Global efforts against ivory traffickers still fall short

Posted September 30, 2016

Require registration and marking of cut ivory pieces over 1 kg and 20 cm in height or larger, making it impossible to track the trade chain of ivory. "Consequently, our elephant population is once again in peril", he explained.

These proposals could change the way that ivory will be traded in the future.

The finding comes amid arguments among African nations over the best way to protect elephants.

"It is clear from these recent reports that we are in the midst of an Africa-wide poaching crisis that is decimating its elephants", says Keith Lindsay, an ecologist with the Amboseli Trust for Elephants.

There are a number of regions where systematic surveys could not be taken and so it is hard to say what is happening to elephants in such places. Poaching has been the most damaging in Eastern Africa, in places including Tanzania, the Democratic Republic of Congo, Cameroon, Chad and the Central African Republic, where the elephant population has decreased almost 50 percent.

The Savannah populations of Chad have taken heavy losses and those in the central African Republic have nearly completely disappeared.

"Lack of political will is a key factor in the ongoing poaching of Central Africa's forest elephants". The study is based on more than 275 new or updated estimates for individual elephant populations, including more than 180 systematic surveys.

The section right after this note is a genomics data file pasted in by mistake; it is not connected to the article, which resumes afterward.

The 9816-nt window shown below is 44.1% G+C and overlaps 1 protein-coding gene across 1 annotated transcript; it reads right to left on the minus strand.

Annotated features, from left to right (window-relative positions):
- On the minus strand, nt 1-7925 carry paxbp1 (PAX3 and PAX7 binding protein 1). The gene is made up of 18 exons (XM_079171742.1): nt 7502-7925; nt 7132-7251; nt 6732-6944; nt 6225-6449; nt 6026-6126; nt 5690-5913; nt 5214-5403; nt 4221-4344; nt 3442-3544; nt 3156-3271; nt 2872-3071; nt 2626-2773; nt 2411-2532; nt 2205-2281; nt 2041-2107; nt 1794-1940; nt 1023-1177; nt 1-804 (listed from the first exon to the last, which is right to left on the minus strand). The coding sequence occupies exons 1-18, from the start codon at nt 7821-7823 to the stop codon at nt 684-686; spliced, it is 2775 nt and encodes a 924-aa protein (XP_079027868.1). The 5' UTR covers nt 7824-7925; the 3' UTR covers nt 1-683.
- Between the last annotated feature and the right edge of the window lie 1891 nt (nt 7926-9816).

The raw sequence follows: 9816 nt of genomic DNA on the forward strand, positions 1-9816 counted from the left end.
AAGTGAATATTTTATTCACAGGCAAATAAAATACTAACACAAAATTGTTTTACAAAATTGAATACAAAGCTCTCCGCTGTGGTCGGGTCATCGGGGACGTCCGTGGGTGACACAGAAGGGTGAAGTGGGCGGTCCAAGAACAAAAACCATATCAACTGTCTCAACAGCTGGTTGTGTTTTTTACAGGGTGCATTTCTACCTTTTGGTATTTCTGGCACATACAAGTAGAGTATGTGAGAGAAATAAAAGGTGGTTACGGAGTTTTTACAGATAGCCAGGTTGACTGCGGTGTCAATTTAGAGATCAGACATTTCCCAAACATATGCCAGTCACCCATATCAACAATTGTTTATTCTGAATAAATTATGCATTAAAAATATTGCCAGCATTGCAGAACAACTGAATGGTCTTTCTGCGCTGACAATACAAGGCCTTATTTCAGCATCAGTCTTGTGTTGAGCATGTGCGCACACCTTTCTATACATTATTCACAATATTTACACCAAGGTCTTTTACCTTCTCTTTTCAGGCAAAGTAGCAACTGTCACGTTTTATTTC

"We are particularly concerned about major infrastructure projects that are cutting up the elephant ranges, this is a particular problem for road development in central and east Africa", said Dr Chris Thouless, one of the report's authors.

Speaking during his weekly briefing at State House, Nairobi, State House spokesperson Manoah Esipisu said elephants and rhinos, which are a great tourist attraction, are faced extinction due to rampant poaching and illegal ivory trade.

They've disappeared entirely from Angola, although there have been population increases in Namibia, South Africa and Uganda.

"This new number should sound a deafening alarm", said Ginette Hemley, head of the WWF delegation at the CITES conference.

"These countries have proved that it is possible to expand elephant populations by keeping the poachers and traffickers at bay through stronger laws, tougher enforcement and cooperation with communities".

But poachers are also training their guns on southern Africa with big declines noted in Mozambique, it said.

Overall there are estimated to be around 415,000 elephants in Africa, although there may be an additional 117,000 to 135,000 in areas that have not been surveyed systematically. "There is no time to lose".

The world's biggest conference on the global wildlife trade got underway Saturday in Johannesburg, but African countries lashed out at Western charities for "dictating" how they should protect their elephants.